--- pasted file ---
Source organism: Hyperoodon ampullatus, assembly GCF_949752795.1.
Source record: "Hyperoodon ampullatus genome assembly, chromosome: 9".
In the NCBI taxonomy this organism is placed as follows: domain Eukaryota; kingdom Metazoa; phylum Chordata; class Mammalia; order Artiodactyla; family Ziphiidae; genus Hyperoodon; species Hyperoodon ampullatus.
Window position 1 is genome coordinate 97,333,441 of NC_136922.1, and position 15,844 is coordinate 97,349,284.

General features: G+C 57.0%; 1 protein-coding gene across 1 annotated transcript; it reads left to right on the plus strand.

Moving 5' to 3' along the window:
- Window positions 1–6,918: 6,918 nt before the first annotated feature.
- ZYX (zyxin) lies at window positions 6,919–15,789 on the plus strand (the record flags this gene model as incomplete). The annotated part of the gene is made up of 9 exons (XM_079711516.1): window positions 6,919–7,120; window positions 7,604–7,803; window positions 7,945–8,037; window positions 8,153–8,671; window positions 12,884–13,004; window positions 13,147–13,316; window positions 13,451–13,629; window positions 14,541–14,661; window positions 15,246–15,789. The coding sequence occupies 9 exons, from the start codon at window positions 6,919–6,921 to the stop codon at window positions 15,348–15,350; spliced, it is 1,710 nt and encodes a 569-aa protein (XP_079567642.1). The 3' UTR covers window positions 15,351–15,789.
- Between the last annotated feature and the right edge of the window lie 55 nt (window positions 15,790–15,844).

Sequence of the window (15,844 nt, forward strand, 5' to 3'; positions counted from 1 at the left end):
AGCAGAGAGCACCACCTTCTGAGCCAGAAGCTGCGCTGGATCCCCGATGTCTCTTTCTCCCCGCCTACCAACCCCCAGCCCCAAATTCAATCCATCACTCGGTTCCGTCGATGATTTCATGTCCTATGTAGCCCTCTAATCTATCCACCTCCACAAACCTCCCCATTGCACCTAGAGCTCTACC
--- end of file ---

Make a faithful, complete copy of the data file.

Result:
Source organism: Hyperoodon ampullatus, assembly GCF_949752795.1.
Source record: "Hyperoodon ampullatus genome assembly, chromosome: 9".
In the NCBI taxonomy this organism is placed as follows: domain Eukaryota; kingdom Metazoa; phylum Chordata; class Mammalia; order Artiodactyla; family Ziphiidae; genus Hyperoodon; species Hyperoodon ampullatus.
Window position 1 is genome coordinate 97,333,441 of NC_136922.1, and position 15,844 is coordinate 97,349,284.

General features: G+C 57.0%; 1 protein-coding gene across 1 annotated transcript; it reads left to right on the plus strand.

Moving 5' to 3' along the window:
- Window positions 1–6,918: 6,918 nt before the first annotated feature.
- ZYX (zyxin) lies at window positions 6,919–15,789 on the plus strand (the record flags this gene model as incomplete). The annotated part of the gene is made up of 9 exons (XM_079711516.1): window positions 6,919–7,120; window positions 7,604–7,803; window positions 7,945–8,037; window positions 8,153–8,671; window positions 12,884–13,004; window positions 13,147–13,316; window positions 13,451–13,629; window positions 14,541–14,661; window positions 15,246–15,789. The coding sequence occupies 9 exons, from the start codon at window positions 6,919–6,921 to the stop codon at window positions 15,348–15,350; spliced, it is 1,710 nt and encodes a 569-aa protein (XP_079567642.1). The 3' UTR covers window positions 15,351–15,789.
- Between the last annotated feature and the right edge of the window lie 55 nt (window positions 15,790–15,844).

Sequence of the window (15,844 nt, forward strand, 5' to 3'; positions counted from 1 at the left end):
AGCAGAGAGCACCACCTTCTGAGCCAGAAGCTGCGCTGGATCCCCGATGTCTCTTTCTCCCCGCCTACCAACCCCCAGCCCCAAATTCAATCCATCACTCGGTTCCGTCGATGATTTCATGTCCTATGTAGCCCTCTAATCTATCCACCTCCACAAACCTCCCCATTGCACCTAGAGCTCTACC